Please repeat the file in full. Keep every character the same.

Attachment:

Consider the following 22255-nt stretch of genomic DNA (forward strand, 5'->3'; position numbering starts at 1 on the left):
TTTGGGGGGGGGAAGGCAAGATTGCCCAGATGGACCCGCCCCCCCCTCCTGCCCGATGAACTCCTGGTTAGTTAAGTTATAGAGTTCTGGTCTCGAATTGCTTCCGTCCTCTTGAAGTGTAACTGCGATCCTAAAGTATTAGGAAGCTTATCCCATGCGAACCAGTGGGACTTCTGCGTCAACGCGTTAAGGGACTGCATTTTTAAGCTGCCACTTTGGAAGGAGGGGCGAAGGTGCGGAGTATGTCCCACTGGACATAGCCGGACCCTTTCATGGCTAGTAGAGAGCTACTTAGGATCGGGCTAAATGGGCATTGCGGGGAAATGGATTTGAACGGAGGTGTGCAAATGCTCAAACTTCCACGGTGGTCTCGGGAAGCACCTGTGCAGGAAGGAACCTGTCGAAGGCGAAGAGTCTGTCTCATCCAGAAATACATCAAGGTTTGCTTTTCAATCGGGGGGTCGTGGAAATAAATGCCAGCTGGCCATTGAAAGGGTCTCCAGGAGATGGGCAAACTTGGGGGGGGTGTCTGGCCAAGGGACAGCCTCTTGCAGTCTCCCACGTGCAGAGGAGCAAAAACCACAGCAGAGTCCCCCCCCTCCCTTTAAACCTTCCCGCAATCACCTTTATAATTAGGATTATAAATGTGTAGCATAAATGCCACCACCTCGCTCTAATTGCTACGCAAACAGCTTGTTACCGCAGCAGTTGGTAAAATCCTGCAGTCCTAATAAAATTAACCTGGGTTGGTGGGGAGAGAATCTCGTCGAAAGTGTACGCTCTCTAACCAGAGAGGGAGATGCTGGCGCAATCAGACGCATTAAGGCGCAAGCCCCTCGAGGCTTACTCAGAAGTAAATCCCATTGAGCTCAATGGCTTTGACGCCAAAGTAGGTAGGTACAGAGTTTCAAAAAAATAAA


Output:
Consider the following 22255-nt stretch of genomic DNA (forward strand, 5'->3'; position numbering starts at 1 on the left):
TTTGGGGGGGGGAAGGCAAGATTGCCCAGATGGACCCGCCCCCCCCTCCTGCCCGATGAACTCCTGGTTAGTTAAGTTATAGAGTTCTGGTCTCGAATTGCTTCCGTCCTCTTGAAGTGTAACTGCGATCCTAAAGTATTAGGAAGCTTATCCCATGCGAACCAGTGGGACTTCTGCGTCAACGCGTTAAGGGACTGCATTTTTAAGCTGCCACTTTGGAAGGAGGGGCGAAGGTGCGGAGTATGTCCCACTGGACATAGCCGGACCCTTTCATGGCTAGTAGAGAGCTACTTAGGATCGGGCTAAATGGGCATTGCGGGGAAATGGATTTGAACGGAGGTGTGCAAATGCTCAAACTTCCACGGTGGTCTCGGGAAGCACCTGTGCAGGAAGGAACCTGTCGAAGGCGAAGAGTCTGTCTCATCCAGAAATACATCAAGGTTTGCTTTTCAATCGGGGGGTCGTGGAAATAAATGCCAGCTGGCCATTGAAAGGGTCTCCAGGAGATGGGCAAACTTGGGGGGGGTGTCTGGCCAAGGGACAGCCTCTTGCAGTCTCCCACGTGCAGAGGAGCAAAAACCACAGCAGAGTCCCCCCCCTCCCTTTAAACCTTCCCGCAATCACCTTTATAATTAGGATTATAAATGTGTAGCATAAATGCCACCACCTCGCTCTAATTGCTACGCAAACAGCTTGTTACCGCAGCAGTTGGTAAAATCCTGCAGTCCTAATAAAATTAACCTGGGTTGGTGGGGAGAGAATCTCGTCGAAAGTGTACGCTCTCTAACCAGAGAGGGAGATGCTGGCGCAATCAGACGCATTAAGGCGCAAGCCCCTCGAGGCTTACTCAGAAGTAAATCCCATTGAGCTCAATGGCTTTGACGCCAAAGTAGGTAGGTACAGAGTTTCAAAAAAATAAA